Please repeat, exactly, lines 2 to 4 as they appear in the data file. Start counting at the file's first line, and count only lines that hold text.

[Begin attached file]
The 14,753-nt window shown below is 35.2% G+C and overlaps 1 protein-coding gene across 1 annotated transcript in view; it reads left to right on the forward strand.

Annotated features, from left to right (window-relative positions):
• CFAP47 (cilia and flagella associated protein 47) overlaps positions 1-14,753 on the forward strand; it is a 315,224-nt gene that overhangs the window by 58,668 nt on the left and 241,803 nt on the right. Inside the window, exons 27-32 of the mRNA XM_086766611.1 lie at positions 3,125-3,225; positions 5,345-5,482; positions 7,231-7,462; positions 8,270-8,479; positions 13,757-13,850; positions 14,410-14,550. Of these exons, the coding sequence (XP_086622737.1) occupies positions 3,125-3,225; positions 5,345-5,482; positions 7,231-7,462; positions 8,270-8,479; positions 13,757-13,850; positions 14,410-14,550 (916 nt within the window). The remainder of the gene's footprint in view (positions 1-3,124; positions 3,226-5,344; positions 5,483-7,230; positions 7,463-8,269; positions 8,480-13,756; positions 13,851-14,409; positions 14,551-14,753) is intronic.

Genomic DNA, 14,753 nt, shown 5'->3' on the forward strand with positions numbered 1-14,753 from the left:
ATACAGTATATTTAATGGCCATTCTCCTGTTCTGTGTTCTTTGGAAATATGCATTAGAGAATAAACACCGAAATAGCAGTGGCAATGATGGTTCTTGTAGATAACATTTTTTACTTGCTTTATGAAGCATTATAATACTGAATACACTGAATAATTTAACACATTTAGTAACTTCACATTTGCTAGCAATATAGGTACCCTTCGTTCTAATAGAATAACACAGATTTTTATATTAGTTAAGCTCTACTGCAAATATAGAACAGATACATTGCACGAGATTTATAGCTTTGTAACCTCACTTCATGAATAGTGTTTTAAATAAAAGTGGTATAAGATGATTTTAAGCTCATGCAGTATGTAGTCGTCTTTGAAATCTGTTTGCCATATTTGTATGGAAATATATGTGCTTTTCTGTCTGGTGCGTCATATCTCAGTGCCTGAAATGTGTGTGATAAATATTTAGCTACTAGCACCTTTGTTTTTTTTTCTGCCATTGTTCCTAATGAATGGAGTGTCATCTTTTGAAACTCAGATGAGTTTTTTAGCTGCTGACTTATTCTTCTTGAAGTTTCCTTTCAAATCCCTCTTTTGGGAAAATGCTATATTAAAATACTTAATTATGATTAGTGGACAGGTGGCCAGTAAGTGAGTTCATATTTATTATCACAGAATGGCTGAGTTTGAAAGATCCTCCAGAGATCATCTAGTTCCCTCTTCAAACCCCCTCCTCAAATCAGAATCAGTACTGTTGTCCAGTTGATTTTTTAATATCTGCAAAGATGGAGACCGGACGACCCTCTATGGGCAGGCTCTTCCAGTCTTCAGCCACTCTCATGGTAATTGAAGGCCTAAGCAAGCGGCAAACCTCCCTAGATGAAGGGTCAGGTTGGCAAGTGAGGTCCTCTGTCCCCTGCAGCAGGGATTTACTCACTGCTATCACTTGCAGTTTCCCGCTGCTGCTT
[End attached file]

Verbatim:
Annotated features, from left to right (window-relative positions):
• CFAP47 (cilia and flagella associated protein 47) overlaps positions 1-14,753 on the forward strand; it is a 315,224-nt gene that overhangs the window by 58,668 nt on the left and 241,803 nt on the right. Inside the window, exons 27-32 of the mRNA XM_086766611.1 lie at positions 3,125-3,225; positions 5,345-5,482; positions 7,231-7,462; positions 8,270-8,479; positions 13,757-13,850; positions 14,410-14,550. Of these exons, the coding sequence (XP_086622737.1) occupies positions 3,125-3,225; positions 5,345-5,482; positions 7,231-7,462; positions 8,270-8,479; positions 13,757-13,850; positions 14,410-14,550 (916 nt within the window). The remainder of the gene's footprint in view (positions 1-3,124; positions 3,226-5,344; positions 5,483-7,230; positions 7,463-8,269; positions 8,480-13,756; positions 13,851-14,409; positions 14,551-14,753) is intronic.

Genomic DNA, 14,753 nt, shown 5'->3' on the forward strand with positions numbered 1-14,753 from the left: